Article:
Sustainable Livestock Management in the Kalahari: An Optimal Livestock Rangeland model (OLR)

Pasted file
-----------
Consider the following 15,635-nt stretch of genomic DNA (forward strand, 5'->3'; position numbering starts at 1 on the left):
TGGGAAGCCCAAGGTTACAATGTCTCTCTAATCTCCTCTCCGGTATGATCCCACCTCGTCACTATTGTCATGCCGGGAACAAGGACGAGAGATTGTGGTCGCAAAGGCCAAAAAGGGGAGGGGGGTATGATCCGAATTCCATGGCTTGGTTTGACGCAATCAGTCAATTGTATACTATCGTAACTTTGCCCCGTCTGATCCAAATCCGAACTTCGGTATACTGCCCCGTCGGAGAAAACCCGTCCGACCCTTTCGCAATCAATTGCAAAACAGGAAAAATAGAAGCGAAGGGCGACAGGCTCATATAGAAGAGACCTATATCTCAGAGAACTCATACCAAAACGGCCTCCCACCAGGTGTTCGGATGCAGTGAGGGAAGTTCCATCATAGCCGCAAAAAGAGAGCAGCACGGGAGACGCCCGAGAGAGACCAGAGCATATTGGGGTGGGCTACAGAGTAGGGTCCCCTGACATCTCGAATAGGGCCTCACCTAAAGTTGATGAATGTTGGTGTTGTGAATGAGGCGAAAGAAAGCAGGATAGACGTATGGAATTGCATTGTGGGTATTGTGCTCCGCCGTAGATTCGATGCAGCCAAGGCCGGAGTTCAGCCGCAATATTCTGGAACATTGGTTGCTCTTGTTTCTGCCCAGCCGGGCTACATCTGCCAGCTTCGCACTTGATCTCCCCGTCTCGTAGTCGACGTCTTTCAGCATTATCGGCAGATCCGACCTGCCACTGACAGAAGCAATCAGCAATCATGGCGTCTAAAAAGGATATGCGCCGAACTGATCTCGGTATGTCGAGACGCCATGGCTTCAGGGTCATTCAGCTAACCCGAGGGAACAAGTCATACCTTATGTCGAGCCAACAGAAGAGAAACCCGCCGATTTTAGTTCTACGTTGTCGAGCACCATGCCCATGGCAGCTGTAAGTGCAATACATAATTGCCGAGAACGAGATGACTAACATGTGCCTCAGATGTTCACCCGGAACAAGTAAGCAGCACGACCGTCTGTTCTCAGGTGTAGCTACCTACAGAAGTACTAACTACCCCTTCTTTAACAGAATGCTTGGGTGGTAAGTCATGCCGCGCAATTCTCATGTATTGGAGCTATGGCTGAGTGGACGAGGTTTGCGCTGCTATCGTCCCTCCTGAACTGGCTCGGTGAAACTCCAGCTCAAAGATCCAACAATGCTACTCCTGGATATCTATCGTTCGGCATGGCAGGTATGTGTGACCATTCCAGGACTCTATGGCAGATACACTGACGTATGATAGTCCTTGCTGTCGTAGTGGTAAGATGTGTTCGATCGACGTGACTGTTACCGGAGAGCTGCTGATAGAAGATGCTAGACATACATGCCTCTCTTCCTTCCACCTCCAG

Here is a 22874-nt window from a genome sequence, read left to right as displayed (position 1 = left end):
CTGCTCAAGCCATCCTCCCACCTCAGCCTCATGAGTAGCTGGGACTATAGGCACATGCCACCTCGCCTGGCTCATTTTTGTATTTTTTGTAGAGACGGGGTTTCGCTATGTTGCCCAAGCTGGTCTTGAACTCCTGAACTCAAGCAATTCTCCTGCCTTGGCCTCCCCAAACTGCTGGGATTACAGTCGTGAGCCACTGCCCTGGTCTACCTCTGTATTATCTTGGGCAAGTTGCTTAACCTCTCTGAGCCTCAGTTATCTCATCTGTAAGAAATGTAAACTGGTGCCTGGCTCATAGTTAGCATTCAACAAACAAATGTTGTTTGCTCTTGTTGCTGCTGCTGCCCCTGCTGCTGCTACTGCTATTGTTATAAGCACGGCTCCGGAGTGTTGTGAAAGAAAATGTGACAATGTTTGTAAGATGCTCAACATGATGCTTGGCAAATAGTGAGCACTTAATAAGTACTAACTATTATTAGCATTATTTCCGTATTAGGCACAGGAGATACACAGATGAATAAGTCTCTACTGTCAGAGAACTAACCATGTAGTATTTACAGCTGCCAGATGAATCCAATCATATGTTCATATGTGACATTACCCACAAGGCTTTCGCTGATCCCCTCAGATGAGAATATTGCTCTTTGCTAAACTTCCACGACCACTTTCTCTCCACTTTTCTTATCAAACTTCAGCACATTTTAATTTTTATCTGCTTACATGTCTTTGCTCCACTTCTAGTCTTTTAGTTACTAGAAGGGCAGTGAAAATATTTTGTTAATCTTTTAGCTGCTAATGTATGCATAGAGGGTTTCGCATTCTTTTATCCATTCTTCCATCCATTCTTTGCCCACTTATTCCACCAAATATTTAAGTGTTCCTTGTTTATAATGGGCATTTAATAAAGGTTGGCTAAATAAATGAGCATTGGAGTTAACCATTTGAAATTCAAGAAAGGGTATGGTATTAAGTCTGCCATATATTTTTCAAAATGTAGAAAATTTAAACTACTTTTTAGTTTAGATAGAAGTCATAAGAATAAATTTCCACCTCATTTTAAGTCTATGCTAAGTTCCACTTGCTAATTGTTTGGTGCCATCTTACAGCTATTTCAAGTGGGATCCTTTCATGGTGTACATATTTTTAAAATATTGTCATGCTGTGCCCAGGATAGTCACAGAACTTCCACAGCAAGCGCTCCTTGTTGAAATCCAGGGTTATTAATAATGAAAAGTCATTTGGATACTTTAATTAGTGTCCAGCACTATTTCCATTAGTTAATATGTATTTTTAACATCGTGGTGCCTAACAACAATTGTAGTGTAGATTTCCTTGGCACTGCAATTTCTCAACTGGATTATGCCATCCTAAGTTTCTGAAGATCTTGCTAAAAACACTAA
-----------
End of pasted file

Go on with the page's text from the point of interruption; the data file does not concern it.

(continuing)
Special tariffs on beef imports by the European Union, together with wealth created by the diamond industry have provided both the incentive and the means for Botswana to embark upon an ambitious programme of livestock expansion into the Kalahari, an arid savanna system in Botswana. The result has been changing rangelands as well as a drastic reduction in the size of the Kalahari’s migratory wildlife populations. Existing studies have tended to be simplistic and have not integrated the economic and ecological driving forces and feedback loops. We have attempted to address this shortcoming by developing a model that integrates two sub-models in some detail; one ecological and the other economics. The ecological aspects are captured firstly by considering the piosphere effect which is driven by borehole and livestock density, and then modelling the overgrazing which is determined largely by the economics of the livestock sector. The model not only captures the browse-grass dynamics but also the inter-temporal spatial dynamics of this interaction. The model uses non-linear programming techniques provided by the General Algebraic Modelling System (GAMS) to solve the model. Preliminary results from the OLR (Optimal Livestock Rangeland) model suggest that the price of cattle together with rainfall play crucial roles in governing the grass-browse interactive dynamics. Furthermore, the important role browse plays in the livestock sector is highlighted and is a component which cannot be ignored in rangeland management.